by Tamara Parnay
"If there is anything that we wish to change in the child, we should first examine it and see whether it is not something that could better be changed in ourselves."
- C.G. Jung, Integration of the Personality
People talk about the "problem child," but I'm not really sure what a problem child is. According to the Encarta online dictionary, a problem child is "a child who requires a disproportionate amount of attention or correction." This definition leads me to ask several questions...
Disproportionate to what? Both of my children sometimes need more attention than other children, and the intensity of their need for attention varies from one moment to the next. And what is "correction"? Is it punishment, behavior management, or the use of rewards for acting "properly"? Correction implies that there is something wrong with children. Is there? Or is there something wrong with our view of children?
Happy, confident, caring children grow up in an atmosphere of flexibility and trust, supported by respectful, empathic, and realistic parents who do not see challenging behaviors as indications that there is a problem with their children.
Adults and children share many of the behaviors considered to be problems when exhibited by children. Why, then, is there a "problem child" but not a "problem parent"? Here is a light-hearted questionnaire designed to help readers decide whether or not they might want to consider a "problem parent" label for themselves.
The "Problem Parent" Self-Assessment Questionnaire
Do you ever...
...talk with your mouth full?
...skip the broccoli but eat the ice cream?
...forget to say "please" or "thank you"?
...stay up past your bedtime?
...prefer not to sleep alone?
...forget to brush your teeth?
...break a bowl or plate?
...cry when upset?
...fidget when bored or nervous?
...become irritable when tired or ill?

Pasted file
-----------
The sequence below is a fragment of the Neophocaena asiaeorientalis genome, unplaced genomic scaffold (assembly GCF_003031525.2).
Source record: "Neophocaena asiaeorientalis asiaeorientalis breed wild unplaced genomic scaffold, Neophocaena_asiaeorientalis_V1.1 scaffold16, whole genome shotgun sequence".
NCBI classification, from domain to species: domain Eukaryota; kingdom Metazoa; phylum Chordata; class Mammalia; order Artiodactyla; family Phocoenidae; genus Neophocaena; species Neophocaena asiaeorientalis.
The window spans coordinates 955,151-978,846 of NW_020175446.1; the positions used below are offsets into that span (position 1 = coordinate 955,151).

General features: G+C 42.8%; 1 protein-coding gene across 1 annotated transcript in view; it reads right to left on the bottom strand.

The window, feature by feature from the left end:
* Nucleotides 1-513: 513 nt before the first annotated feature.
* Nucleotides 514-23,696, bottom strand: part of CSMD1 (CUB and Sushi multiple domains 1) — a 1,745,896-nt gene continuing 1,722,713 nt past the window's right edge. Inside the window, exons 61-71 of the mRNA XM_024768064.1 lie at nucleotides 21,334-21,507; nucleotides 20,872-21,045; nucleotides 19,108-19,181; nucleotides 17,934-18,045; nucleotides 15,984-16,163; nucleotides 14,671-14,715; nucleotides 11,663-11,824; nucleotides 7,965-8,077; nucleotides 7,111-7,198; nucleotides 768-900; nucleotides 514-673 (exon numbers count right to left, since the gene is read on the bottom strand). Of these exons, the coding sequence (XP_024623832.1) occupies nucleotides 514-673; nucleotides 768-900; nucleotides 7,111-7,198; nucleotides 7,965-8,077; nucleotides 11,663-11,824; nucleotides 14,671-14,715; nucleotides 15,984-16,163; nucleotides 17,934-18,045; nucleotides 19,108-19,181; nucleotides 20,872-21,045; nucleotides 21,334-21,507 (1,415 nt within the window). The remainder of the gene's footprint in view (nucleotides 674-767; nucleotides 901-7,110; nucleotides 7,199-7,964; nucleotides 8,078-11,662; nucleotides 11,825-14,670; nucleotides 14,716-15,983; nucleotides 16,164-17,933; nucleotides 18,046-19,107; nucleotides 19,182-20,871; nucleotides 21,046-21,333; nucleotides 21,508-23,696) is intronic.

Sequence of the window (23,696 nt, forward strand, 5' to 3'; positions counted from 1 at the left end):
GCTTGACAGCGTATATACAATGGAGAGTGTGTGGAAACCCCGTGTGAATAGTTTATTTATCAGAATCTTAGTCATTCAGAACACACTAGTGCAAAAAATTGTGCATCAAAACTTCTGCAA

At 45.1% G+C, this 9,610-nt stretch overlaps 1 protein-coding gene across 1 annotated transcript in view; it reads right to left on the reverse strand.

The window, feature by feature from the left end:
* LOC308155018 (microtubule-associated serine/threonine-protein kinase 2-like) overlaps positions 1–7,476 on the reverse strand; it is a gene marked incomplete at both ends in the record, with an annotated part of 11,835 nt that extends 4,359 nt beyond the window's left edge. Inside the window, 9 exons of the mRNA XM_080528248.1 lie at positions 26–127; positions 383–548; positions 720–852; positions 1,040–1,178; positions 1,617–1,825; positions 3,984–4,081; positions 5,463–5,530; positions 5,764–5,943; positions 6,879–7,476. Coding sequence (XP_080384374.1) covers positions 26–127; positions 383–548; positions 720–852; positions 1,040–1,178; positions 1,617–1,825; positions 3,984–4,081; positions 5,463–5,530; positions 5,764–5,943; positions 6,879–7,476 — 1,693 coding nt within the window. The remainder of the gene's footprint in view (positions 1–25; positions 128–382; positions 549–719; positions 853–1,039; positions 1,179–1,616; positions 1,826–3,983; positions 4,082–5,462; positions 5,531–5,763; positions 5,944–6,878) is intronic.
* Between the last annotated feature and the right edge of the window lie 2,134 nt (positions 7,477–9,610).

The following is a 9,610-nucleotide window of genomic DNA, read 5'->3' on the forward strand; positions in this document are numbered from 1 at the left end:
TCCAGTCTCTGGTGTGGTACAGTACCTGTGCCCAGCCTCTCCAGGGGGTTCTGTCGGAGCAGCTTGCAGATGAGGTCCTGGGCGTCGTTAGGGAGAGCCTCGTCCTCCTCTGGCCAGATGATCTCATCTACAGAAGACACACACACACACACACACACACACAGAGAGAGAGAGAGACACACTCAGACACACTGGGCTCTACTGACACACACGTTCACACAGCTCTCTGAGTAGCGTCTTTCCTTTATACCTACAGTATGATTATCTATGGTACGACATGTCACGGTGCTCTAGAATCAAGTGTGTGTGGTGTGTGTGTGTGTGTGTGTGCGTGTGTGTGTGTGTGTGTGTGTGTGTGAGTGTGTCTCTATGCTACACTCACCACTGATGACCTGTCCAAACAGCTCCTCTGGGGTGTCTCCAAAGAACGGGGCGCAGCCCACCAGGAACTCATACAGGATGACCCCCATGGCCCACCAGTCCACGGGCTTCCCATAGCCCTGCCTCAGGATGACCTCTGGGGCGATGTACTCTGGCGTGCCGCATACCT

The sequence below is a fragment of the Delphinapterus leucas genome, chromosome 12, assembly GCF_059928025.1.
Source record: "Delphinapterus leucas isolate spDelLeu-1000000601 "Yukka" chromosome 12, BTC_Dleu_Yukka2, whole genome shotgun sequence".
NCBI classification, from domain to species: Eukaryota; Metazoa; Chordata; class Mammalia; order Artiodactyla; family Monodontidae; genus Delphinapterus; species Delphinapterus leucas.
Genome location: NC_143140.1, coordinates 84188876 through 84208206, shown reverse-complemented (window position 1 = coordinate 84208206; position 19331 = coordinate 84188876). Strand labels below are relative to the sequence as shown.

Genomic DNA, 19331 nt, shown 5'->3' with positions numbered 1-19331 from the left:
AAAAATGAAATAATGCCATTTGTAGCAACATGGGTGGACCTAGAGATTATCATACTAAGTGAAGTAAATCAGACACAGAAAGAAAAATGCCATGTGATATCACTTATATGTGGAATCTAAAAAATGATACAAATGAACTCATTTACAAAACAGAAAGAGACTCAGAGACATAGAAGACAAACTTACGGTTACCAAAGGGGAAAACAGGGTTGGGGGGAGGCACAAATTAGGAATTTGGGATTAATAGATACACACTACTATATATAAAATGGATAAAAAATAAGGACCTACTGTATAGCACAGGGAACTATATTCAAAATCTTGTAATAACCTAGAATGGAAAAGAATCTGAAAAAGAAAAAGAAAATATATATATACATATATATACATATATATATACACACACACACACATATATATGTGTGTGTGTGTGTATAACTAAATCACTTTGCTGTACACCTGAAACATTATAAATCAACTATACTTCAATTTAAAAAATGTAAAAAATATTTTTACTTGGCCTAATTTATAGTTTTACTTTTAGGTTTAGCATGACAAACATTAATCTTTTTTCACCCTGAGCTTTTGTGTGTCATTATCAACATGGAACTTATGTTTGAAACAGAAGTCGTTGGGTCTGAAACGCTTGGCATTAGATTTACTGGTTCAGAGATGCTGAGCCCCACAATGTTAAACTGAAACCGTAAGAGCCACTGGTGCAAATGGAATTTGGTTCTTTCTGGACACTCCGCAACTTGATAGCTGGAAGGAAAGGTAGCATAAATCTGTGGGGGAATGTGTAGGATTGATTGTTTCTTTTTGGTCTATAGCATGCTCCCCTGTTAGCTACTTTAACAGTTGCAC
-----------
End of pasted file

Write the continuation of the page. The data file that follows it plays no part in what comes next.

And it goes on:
...decide not to share your things?
...get angry when others don't do what you want them to do?
...not come promptly when called?
...leave your clothes and things around?
...prefer playing or relaxing to doing chores?
...need repeated reminders?
...have trouble buying only essential items when shopping?
...speak too loudly?
...feel annoyed at being told what to do?
...have trouble getting along with others?
...avoid eye contact during heated moments?
...seek others' undivided attention?
...become withdrawn when not getting the support you need?
...feel indignant when people don't take your feelings seriously?
...complain when you have to sit in the car for a long time?
...forget where you put something?
...forget to bring along your jacket?
...tell little lies to protect yourself from disapproval?
...need support when upset or scared?
...complain when the weather isn't cooperating with your plans?
...get frustrated when you can't figure out how to do something?
...become adamant about doing things in your own way, and in your own time?
...feel frustrated when you can't meet others' expectations?
...complain when frustrated or bored?
...become irritable for no apparent reason?
...reject cuddles and kisses?
...walk away when lectured to?
...have difficulty saying "I'm sorry"?
...feel uncomfortable when others talk about you in your presence, as if you weren't there?
...react negatively to threats, bribes, or other forms of manipulation?
...become overwhelmed by complex instructions or explanations?
...feel stressed when rushed?
...have trouble controlling your emotions?
...complain when you feel misunderstood?
...just want some time alone?
...need reassurance that you are loved and valued?
What do you think? Would you say you qualify as a problem parent? I must confess that many of the above behaviors are sometimes true for me. If I am going to use the problem child label for my children, then if I am honest with myself and fair to my children, I will also refer to myself as a problem parent.
Perhaps those self-acknowledged problem parents among us will be willing to share a label with all the "problem children" of the world? We can refer to ourselves, young and old, as "problem people." Anyone care to join me? Or, better yet, let's just agree to do away with the "problem" label.
The label is the problem, not the child. After all, children and adults are very similar in so many ways. Dr. Seuss put it best: "People are people no matter how small." True, parents are older and have accumulated learning and life experiences, while children are fresh to the world and have so much to learn. But for us parents, the learning hasn't stopped, and our children have much to offer us through their innocent and insightful perspective. Parents can be there alongside their children as learning partners.
People of any age can be labeled as problems, but only if we choose to perceive them that way. So, I wonder, why create problems for ourselves?
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